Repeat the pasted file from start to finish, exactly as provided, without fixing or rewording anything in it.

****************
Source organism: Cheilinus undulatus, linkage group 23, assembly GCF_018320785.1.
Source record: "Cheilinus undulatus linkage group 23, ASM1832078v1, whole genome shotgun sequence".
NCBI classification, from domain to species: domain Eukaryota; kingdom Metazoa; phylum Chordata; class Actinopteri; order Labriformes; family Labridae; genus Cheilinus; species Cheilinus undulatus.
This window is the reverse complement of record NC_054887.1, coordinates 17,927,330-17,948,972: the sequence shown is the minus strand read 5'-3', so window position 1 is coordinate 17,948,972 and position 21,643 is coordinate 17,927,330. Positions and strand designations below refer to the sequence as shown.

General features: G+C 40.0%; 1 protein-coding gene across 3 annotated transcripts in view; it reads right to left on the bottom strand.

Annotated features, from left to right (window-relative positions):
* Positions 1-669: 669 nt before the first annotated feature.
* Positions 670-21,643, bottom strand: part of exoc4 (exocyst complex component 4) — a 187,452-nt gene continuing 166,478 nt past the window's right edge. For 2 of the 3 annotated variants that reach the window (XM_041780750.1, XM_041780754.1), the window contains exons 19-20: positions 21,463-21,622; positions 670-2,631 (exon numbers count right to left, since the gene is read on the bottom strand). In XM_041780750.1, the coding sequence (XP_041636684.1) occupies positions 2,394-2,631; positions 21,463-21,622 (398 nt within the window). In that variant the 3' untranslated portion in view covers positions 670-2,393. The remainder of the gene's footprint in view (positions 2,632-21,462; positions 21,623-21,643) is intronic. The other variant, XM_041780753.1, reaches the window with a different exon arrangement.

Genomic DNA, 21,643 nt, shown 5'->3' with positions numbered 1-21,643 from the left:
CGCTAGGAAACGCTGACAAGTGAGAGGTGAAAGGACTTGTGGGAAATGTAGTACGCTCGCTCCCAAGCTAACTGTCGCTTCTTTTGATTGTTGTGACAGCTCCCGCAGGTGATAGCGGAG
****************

Source organism: Cheilinus undulatus, linkage group 23, assembly GCF_018320785.1.
Source record: "Cheilinus undulatus linkage group 23, ASM1832078v1, whole genome shotgun sequence".
NCBI classification, from domain to species: domain Eukaryota; kingdom Metazoa; phylum Chordata; class Actinopteri; order Labriformes; family Labridae; genus Cheilinus; species Cheilinus undulatus.
This window is the reverse complement of record NC_054887.1, coordinates 17,927,330-17,948,972: the sequence shown is the minus strand read 5'-3', so window position 1 is coordinate 17,948,972 and position 21,643 is coordinate 17,927,330. Positions and strand designations below refer to the sequence as shown.

General features: G+C 40.0%; 1 protein-coding gene across 3 annotated transcripts in view; it reads right to left on the bottom strand.

Annotated features, from left to right (window-relative positions):
* Positions 1-669: 669 nt before the first annotated feature.
* Positions 670-21,643, bottom strand: part of exoc4 (exocyst complex component 4) — a 187,452-nt gene continuing 166,478 nt past the window's right edge. For 2 of the 3 annotated variants that reach the window (XM_041780750.1, XM_041780754.1), the window contains exons 19-20: positions 21,463-21,622; positions 670-2,631 (exon numbers count right to left, since the gene is read on the bottom strand). In XM_041780750.1, the coding sequence (XP_041636684.1) occupies positions 2,394-2,631; positions 21,463-21,622 (398 nt within the window). In that variant the 3' untranslated portion in view covers positions 670-2,393. The remainder of the gene's footprint in view (positions 2,632-21,462; positions 21,623-21,643) is intronic. The other variant, XM_041780753.1, reaches the window with a different exon arrangement.

Genomic DNA, 21,643 nt, shown 5'->3' with positions numbered 1-21,643 from the left:
CGCTAGGAAACGCTGACAAGTGAGAGGTGAAAGGACTTGTGGGAAATGTAGTACGCTCGCTCCCAAGCTAACTGTCGCTTCTTTTGATTGTTGTGACAGCTCCCGCAGGTGATAGCGGAG